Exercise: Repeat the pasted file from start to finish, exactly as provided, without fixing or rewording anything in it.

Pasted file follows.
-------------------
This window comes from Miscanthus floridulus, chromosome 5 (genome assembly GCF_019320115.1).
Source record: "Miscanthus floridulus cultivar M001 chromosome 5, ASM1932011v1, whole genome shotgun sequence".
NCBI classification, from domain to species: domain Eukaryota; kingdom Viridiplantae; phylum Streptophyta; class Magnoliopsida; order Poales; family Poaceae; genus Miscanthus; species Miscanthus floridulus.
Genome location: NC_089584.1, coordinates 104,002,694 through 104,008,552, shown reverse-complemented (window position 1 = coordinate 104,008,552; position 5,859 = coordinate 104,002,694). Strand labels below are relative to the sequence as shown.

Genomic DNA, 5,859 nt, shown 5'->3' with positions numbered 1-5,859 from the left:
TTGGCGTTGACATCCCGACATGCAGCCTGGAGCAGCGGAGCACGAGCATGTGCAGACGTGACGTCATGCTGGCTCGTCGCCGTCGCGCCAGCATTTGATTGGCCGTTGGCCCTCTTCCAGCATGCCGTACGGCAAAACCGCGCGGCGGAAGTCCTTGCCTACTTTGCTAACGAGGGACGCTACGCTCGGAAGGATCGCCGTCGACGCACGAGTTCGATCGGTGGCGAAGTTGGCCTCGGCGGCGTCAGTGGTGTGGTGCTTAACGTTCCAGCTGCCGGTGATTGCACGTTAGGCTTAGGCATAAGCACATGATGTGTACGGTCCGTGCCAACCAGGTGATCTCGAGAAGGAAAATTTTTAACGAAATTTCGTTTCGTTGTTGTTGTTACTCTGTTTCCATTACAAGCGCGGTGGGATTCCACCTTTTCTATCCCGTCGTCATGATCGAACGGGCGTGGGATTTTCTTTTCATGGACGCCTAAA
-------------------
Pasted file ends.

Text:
This window comes from Miscanthus floridulus, chromosome 5 (genome assembly GCF_019320115.1).
Source record: "Miscanthus floridulus cultivar M001 chromosome 5, ASM1932011v1, whole genome shotgun sequence".
NCBI classification, from domain to species: domain Eukaryota; kingdom Viridiplantae; phylum Streptophyta; class Magnoliopsida; order Poales; family Poaceae; genus Miscanthus; species Miscanthus floridulus.
Genome location: NC_089584.1, coordinates 104,002,694 through 104,008,552, shown reverse-complemented (window position 1 = coordinate 104,008,552; position 5,859 = coordinate 104,002,694). Strand labels below are relative to the sequence as shown.

Genomic DNA, 5,859 nt, shown 5'->3' with positions numbered 1-5,859 from the left:
TTGGCGTTGACATCCCGACATGCAGCCTGGAGCAGCGGAGCACGAGCATGTGCAGACGTGACGTCATGCTGGCTCGTCGCCGTCGCGCCAGCATTTGATTGGCCGTTGGCCCTCTTCCAGCATGCCGTACGGCAAAACCGCGCGGCGGAAGTCCTTGCCTACTTTGCTAACGAGGGACGCTACGCTCGGAAGGATCGCCGTCGACGCACGAGTTCGATCGGTGGCGAAGTTGGCCTCGGCGGCGTCAGTGGTGTGGTGCTTAACGTTCCAGCTGCCGGTGATTGCACGTTAGGCTTAGGCATAAGCACATGATGTGTACGGTCCGTGCCAACCAGGTGATCTCGAGAAGGAAAATTTTTAACGAAATTTCGTTTCGTTGTTGTTGTTACTCTGTTTCCATTACAAGCGCGGTGGGATTCCACCTTTTCTATCCCGTCGTCATGATCGAACGGGCGTGGGATTTTCTTTTCATGGACGCCTAAA